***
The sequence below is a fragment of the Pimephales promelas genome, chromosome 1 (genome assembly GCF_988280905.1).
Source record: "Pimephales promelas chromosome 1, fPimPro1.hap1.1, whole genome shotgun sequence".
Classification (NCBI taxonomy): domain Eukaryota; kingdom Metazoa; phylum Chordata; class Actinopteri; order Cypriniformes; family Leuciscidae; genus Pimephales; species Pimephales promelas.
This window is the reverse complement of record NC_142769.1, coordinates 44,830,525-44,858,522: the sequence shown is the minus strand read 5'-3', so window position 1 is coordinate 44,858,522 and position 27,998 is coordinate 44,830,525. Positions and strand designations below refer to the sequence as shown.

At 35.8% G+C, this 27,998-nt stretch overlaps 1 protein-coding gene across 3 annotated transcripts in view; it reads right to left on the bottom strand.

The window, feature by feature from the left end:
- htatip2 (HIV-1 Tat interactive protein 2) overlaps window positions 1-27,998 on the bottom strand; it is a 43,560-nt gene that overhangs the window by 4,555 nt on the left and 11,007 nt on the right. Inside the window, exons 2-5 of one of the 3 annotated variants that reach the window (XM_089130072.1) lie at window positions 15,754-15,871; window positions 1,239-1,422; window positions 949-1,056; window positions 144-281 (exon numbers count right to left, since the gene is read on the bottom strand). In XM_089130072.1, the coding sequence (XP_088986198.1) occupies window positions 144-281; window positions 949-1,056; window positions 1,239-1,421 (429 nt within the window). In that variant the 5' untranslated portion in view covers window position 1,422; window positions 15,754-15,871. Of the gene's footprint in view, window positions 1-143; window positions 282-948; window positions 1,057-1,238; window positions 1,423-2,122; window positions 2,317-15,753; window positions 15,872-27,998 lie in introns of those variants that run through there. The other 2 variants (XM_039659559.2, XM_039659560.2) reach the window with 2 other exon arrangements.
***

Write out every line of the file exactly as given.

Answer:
The sequence below is a fragment of the Pimephales promelas genome, chromosome 1 (genome assembly GCF_988280905.1).
Source record: "Pimephales promelas chromosome 1, fPimPro1.hap1.1, whole genome shotgun sequence".
Classification (NCBI taxonomy): domain Eukaryota; kingdom Metazoa; phylum Chordata; class Actinopteri; order Cypriniformes; family Leuciscidae; genus Pimephales; species Pimephales promelas.
This window is the reverse complement of record NC_142769.1, coordinates 44,830,525-44,858,522: the sequence shown is the minus strand read 5'-3', so window position 1 is coordinate 44,858,522 and position 27,998 is coordinate 44,830,525. Positions and strand designations below refer to the sequence as shown.

At 35.8% G+C, this 27,998-nt stretch overlaps 1 protein-coding gene across 3 annotated transcripts in view; it reads right to left on the bottom strand.

The window, feature by feature from the left end:
- htatip2 (HIV-1 Tat interactive protein 2) overlaps window positions 1-27,998 on the bottom strand; it is a 43,560-nt gene that overhangs the window by 4,555 nt on the left and 11,007 nt on the right. Inside the window, exons 2-5 of one of the 3 annotated variants that reach the window (XM_089130072.1) lie at window positions 15,754-15,871; window positions 1,239-1,422; window positions 949-1,056; window positions 144-281 (exon numbers count right to left, since the gene is read on the bottom strand). In XM_089130072.1, the coding sequence (XP_088986198.1) occupies window positions 144-281; window positions 949-1,056; window positions 1,239-1,421 (429 nt within the window). In that variant the 5' untranslated portion in view covers window position 1,422; window positions 15,754-15,871. Of the gene's footprint in view, window positions 1-143; window positions 282-948; window positions 1,057-1,238; window positions 1,423-2,122; window positions 2,317-15,753; window positions 15,872-27,998 lie in introns of those variants that run through there. The other 2 variants (XM_039659559.2, XM_039659560.2) reach the window with 2 other exon arrangements.